Difference between revisions of "2011 AIME I Problems/Problem 11"
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− | =Problem= | + | == Problem == |
− | Let <math>R</math> be the set of all possible remainders when a number | + | Let <math>R</math> be the set of all possible remainders when a number <math>2^n</math>, <math>n</math> a nonnegative integer, is divided by <math>1000</math>. Let <math>S</math> be the sum of the elements in <math>R</math>. Find the remainder when <math>S</math> is divided by <math>1000</math>. |
− | =Solution 1= | + | == Solution 1 == |
− | |||
− | + | Note that the invariance of <math>R \subseteq \mathbb Z_{1000}</math> upon multiplication by <math>2</math> implies the invariance of <math>R \setminus \{1, 2, 4\}</math> as <math>2^n \equiv 0 \mod{8}</math> for <math>n \ge 3.</math> Thus, letting the sum of the residues less <math>1, 2, 4</math> be <math>S',</math> we have <math>2S' \equiv S' \mod{1000} \Rightarrow S' \equiv 0 \mod{1000},</math> from which <math>S = S' + 1 + 2 + 4 \equiv \boxed{007} \mod{1000}</math> follows. | |
− | |||
− | Checking <math>S</math> modulo <math>2^3</math> is easy, so lets start by computing the remainder of <math>S</math> upon division by <math>5^3.</math> To do this, let's figure out when our sequence finally repeats. Notice that since the remainder when dividing any term of <math>S</math> (after the third term) by <math>1000</math> will be a multiple of <math>2^3</math>, when this summation finally repeats, the first term to repeat will be not be <math>1</math> since <math>2^3 \nmid 1.</math> Instead, the first term to repeat will be <math>2^3</math>, and then the sequence will continue once again <math>2^4, 2^5, \cdots.</math> | + | == Solution 2== |
+ | Note that <math>x \equiv y \pmod{1000} \Leftrightarrow x \equiv y \pmod{125}</math> and <math>x \equiv y \pmod{8}</math>. So we must find the first two integers <math>i</math> and <math>j</math> such that <math>2^i \equiv 2^j \pmod{125}</math> and <math>2^i \equiv 2^j \pmod{8}</math> and <math>i \neq j</math>. Note that <math>i</math> and <math>j</math> will be greater than 2 since remainders of <math>1, 2, 4</math> will not be possible after 2 (the numbers following will always be congruent to 0 modulo 8). Note that <math>2^{100}\equiv 1\pmod{125}</math> (see [[Euler's Totient Theorem|Euler's theorem]]) and <math>2^0,2^1,2^2,\ldots,2^{99}</math> are all distinct modulo 125 (proof below). Thus, <math>i = 103</math> and <math>j =3</math> are the first two integers such that <math>2^i \equiv 2^j \pmod{1000}</math>. All that is left is to find <math>S</math> in mod <math>1000</math>. After some computation: | ||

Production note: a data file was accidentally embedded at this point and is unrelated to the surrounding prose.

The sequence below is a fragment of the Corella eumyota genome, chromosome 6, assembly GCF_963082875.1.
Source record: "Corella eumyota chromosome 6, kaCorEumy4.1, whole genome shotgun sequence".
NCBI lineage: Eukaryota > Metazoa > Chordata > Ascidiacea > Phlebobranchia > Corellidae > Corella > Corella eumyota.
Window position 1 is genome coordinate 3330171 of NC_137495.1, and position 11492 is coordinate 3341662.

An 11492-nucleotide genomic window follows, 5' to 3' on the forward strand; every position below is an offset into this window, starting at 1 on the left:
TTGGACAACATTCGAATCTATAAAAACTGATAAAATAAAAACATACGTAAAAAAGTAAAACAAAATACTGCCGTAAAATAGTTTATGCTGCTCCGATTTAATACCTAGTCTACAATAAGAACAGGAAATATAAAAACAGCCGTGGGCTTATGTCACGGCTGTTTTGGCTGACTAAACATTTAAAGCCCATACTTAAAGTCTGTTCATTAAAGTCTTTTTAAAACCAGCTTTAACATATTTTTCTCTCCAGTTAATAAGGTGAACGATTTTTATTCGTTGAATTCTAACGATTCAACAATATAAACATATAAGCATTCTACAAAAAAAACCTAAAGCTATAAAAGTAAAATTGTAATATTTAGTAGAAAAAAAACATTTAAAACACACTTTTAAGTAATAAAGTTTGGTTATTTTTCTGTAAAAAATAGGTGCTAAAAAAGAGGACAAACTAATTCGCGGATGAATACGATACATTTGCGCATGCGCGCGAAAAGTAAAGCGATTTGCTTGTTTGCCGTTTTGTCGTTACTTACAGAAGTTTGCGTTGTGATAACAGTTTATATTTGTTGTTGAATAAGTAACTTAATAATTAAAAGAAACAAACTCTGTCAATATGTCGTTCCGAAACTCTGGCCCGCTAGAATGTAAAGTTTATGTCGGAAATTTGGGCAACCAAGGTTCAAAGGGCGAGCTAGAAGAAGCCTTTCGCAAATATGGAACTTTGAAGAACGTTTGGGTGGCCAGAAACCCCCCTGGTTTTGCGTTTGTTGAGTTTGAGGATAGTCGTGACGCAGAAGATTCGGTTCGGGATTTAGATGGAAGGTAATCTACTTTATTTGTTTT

+ | <cmath> | ||
+ | S = 2^0+2^1+2^2+2^3+2^4+...+2^{101}+ 2^{102} = 2^{103}-1 \equiv 8 - 1 \mod 1000 = \boxed{007}. | ||
+ | </cmath> | ||
+ | To show that <math>2^0, 2^1,\ldots, 2^{99}</math> are distinct modulo 125, suppose for the sake of contradiction that they are not. Then, we must have at least one of <math>2^{20}\equiv 1\pmod{125}</math> or <math>2^{50}\equiv 1\pmod{125}</math>. However, writing <math>2^{10}\equiv 25 - 1\pmod{125}</math>, we can easily verify that <math>2^{20}\equiv -49\pmod{125}</math> and <math>2^{50}\equiv -1\pmod{125}</math>, giving us the needed contradiction. | ||
+ | |||
+ | == Solution 3 (Euler's theorem) == | ||
+ | Notice that our sum of remainders looks like <cmath>S = 2^0 + 2^1 + 2^2 + 2^3 + 2^4 + \cdots.</cmath> We want to find the remainder of <math>S</math> upon division by <math>1000.</math> Since <math>1000</math> decomposes into primes as <math>1000 = 2^3 \cdot 5^3</math>, we can check the remainders of <math>S</math> modulo <math>2^3</math> and modulo <math>5^3</math> separately. | ||
+ | |||
+ | Checking <math>S</math> modulo <math>2^3</math> is easy, so lets start by computing the remainder of <math>S</math> upon division by <math>5^3.</math> To do this, let's figure out when our sequence finally repeats. | ||
+ | Notice that since the remainder when dividing any term of <math>S</math> (after the third term) by <math>1000</math> will be a multiple of <math>2^3</math>, when this summation finally repeats, the first term to repeat will be ''not'' be <math>1</math> since <math>2^3 \nmid 1.</math> Instead, the first term to repeat will be <math>2^3</math>, and then the sequence will continue once again <math>2^4, 2^5, \cdots.</math> | ||